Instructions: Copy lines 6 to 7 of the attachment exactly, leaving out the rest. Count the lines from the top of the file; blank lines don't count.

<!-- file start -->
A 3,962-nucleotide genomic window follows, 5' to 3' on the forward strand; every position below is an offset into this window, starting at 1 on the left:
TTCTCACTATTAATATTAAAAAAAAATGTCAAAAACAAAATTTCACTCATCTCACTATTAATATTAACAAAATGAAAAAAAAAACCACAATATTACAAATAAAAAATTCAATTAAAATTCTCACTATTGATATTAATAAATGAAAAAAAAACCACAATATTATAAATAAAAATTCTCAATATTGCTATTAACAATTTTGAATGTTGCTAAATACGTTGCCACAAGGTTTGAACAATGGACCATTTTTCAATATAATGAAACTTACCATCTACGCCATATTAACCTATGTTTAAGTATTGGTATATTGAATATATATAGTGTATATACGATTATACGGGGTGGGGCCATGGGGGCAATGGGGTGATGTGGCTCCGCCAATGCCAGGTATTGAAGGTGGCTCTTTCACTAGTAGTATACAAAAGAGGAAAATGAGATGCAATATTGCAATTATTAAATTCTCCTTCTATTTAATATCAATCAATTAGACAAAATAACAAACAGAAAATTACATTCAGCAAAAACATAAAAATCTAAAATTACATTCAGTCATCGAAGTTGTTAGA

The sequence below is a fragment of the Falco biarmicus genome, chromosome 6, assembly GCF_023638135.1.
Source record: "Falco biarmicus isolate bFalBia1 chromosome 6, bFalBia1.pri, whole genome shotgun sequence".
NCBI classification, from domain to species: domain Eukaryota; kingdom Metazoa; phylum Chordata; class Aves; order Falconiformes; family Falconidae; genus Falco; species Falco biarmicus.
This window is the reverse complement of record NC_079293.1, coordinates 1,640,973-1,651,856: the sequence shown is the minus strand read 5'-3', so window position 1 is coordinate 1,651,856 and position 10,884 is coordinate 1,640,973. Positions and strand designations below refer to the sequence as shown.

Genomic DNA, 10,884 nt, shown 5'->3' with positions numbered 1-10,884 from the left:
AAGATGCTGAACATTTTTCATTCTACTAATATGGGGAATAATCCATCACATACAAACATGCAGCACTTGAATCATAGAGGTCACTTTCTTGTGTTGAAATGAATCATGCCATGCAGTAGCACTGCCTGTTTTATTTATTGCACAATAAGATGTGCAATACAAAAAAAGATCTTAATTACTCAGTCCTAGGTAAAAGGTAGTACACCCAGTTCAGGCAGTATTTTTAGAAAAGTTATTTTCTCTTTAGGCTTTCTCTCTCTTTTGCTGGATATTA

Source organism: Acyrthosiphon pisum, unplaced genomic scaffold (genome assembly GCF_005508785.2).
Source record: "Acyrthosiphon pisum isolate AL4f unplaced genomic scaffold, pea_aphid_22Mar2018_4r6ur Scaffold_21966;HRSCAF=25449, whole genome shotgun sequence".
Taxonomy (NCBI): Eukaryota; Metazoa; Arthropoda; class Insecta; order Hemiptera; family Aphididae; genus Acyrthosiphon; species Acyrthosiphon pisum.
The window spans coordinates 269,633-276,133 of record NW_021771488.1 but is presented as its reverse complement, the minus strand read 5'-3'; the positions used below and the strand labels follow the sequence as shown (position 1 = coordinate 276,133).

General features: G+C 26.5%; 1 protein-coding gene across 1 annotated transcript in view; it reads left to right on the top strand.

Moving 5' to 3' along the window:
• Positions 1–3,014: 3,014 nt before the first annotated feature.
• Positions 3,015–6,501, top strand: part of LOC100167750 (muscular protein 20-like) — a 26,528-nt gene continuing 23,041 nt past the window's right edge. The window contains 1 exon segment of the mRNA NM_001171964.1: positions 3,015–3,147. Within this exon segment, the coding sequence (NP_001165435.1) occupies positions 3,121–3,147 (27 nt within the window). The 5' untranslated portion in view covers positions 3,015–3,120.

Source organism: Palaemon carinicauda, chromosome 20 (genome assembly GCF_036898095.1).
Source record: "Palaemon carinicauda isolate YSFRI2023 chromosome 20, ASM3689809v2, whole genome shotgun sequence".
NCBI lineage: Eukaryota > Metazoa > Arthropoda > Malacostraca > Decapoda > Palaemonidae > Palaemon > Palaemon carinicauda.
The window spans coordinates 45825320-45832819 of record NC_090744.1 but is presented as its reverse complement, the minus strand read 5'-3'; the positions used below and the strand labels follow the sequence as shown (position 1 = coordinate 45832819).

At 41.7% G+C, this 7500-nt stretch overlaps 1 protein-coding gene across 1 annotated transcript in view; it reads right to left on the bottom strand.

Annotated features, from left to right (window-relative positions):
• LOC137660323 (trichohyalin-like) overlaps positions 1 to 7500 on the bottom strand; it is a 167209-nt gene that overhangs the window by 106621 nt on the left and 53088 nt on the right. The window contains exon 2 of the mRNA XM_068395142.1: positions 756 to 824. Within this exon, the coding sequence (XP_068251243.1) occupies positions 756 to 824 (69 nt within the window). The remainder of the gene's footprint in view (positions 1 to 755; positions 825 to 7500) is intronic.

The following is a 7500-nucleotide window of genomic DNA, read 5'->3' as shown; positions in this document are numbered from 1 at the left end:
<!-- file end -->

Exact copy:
This window is the reverse complement of record NC_079293.1, coordinates 1,640,973-1,651,856: the sequence shown is the minus strand read 5'-3', so window position 1 is coordinate 1,651,856 and position 10,884 is coordinate 1,640,973. Positions and strand designations below refer to the sequence as shown.

Genomic DNA, 10,884 nt, shown 5'->3' with positions numbered 1-10,884 from the left: